Through this first leg along my Watson Year, this topic has come up a lot in conversation. Many medics I have spoken to in Denmark do not bother with defining emergency too strictly. Rather, they just respond. In my conversations with them, and now through some experience in the field here, I am learning that the majority of calls they respond to deals with a chronic issue, and elderly patient, or minor condition. Accordingly, the range 90-95% is thrown out to define how common these types of calls really are. The other 5 – 10%? Well, these are the calls we see in the media and in Hollywood; they are what we so easily think of when emergency response comes to mind. At least, these are what I used to so easily think about. During my time as an EMT in Sewanee, I began to see this, but I think I served for too short. a time to gain a true understanding of what a typical call volume looks like. With Emergency Medical Response, I am learning that a paradox often exists between medic and patient. For many calls, it can be easy to internally shrug the case off as, “just another one,” one that occurs numerous times out of the year, one that is easy to manage, one that you know by heart how to treat and care for. It is true, many times this is the case, but when you think about it from the patient’s perspective, the situation is completely different. This IS their emergency and it is everything for them: the moment they are in right now, lying on the floor, sitting in the stretcher, on the phone with the dispatcher. This is their emergency. Whatever has caused them to call and request an ambulance is severe enough to them that they need emergency assistance. Perhaps it is true that some cases may have been better handled by a personal trip to the doctors office, rather than expending resources, but one thing is clear: for the patient, it is their emergency; it is their world, and it has captivated them to the point in which they see no other option than to call 911, or 112 here in Denmark. The same goes for the bystander, the mother, father, son, daughter, partner, friend. At times in our lives, whether for ourselves or someone we care about, emergencies come to us, and we call.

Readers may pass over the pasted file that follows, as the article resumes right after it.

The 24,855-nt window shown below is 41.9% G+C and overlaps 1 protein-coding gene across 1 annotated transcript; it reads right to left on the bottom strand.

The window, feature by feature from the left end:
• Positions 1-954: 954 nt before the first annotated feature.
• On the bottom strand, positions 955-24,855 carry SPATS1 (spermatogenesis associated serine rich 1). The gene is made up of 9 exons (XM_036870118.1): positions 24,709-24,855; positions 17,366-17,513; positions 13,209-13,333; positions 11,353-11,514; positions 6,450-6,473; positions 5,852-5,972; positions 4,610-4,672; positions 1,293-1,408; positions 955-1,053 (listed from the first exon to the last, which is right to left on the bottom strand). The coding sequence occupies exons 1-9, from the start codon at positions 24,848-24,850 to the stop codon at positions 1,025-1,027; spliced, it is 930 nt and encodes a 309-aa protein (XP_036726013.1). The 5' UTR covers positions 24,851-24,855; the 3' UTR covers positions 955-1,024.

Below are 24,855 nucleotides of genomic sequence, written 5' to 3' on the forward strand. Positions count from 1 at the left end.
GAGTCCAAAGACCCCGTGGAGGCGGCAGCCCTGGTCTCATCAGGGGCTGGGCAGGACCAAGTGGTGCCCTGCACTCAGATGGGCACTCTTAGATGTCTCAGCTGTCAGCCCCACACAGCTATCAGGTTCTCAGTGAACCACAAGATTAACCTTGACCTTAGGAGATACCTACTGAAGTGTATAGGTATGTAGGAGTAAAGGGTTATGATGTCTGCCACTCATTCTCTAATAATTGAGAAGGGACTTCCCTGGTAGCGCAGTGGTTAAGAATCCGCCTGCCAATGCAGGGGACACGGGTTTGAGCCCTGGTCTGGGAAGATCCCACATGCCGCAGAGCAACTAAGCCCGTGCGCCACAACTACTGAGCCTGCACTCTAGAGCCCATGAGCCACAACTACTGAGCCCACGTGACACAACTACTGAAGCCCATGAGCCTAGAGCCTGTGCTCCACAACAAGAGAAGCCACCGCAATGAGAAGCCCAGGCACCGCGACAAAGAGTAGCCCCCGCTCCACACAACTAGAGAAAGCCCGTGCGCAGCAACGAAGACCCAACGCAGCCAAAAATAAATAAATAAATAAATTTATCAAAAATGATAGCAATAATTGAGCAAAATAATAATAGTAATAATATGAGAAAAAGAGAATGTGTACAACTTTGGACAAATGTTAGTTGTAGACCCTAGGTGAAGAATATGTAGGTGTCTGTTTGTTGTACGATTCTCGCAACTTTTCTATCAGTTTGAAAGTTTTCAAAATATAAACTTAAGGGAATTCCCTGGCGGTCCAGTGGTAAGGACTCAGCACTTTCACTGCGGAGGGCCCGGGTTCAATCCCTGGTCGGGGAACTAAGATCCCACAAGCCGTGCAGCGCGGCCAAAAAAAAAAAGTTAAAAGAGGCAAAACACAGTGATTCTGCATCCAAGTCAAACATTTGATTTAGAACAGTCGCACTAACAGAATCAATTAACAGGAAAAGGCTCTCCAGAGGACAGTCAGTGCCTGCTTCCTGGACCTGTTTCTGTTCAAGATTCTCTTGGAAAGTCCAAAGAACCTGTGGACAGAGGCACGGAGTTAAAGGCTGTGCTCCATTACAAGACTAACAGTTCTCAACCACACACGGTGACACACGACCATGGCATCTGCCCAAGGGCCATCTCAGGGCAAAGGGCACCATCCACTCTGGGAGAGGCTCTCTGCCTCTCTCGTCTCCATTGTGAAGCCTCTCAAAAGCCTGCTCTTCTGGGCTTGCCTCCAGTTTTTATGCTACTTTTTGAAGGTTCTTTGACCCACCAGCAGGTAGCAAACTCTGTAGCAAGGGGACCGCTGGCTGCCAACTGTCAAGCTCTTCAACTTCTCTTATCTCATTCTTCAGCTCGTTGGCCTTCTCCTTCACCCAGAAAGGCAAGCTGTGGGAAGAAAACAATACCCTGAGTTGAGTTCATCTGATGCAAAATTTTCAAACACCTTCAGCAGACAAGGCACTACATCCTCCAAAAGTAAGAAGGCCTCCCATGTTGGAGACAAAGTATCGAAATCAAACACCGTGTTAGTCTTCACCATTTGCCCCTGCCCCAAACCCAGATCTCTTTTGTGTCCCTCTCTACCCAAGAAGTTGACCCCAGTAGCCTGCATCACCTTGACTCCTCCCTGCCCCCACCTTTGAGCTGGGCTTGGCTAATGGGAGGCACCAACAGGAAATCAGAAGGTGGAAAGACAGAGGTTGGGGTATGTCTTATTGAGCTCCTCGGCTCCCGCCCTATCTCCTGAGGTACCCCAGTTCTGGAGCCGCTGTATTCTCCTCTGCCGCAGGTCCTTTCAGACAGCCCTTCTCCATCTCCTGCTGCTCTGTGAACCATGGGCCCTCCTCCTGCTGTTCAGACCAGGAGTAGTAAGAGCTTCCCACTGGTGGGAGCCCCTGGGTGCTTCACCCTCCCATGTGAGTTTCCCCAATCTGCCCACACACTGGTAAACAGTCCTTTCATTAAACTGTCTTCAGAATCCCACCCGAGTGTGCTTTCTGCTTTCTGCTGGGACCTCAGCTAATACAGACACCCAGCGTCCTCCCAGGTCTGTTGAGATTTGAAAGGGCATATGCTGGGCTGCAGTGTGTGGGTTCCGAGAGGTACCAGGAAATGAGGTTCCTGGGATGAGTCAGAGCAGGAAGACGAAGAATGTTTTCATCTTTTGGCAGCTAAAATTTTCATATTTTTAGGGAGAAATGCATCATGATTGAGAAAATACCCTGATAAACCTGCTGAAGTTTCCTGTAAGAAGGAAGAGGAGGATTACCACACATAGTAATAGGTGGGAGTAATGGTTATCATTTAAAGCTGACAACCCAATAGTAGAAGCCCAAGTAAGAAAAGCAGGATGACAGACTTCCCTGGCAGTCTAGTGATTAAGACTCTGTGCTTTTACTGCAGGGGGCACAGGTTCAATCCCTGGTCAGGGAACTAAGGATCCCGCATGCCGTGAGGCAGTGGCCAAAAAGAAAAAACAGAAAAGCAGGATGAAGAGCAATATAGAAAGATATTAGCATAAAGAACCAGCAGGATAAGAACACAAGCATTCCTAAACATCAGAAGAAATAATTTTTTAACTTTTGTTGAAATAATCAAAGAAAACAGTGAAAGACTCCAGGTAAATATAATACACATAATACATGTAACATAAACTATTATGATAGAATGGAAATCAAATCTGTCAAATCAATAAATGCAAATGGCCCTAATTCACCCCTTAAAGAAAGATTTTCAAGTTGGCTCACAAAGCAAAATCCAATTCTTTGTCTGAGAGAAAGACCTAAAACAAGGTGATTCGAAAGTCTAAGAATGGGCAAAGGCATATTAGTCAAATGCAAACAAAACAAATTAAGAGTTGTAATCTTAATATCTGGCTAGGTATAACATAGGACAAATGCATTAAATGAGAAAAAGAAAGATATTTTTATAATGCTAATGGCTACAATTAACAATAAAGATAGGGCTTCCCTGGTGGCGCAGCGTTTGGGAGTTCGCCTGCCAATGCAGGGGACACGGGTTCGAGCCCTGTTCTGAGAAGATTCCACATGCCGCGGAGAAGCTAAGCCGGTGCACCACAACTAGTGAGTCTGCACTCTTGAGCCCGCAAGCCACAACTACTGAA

These are some thoughts that have recently been on my mind as I have engaged in deeper conversations with both individuals in the medical field, with friends, family, and members who live within the community.
Before I get to far into the details of my project, how about some daily updates and photos? Skip on for just the photos or even further for more project oriented reflections!
- Wednesday, August 23: On the 23rd, I finished up my blogging and shared the past two weeks with you all!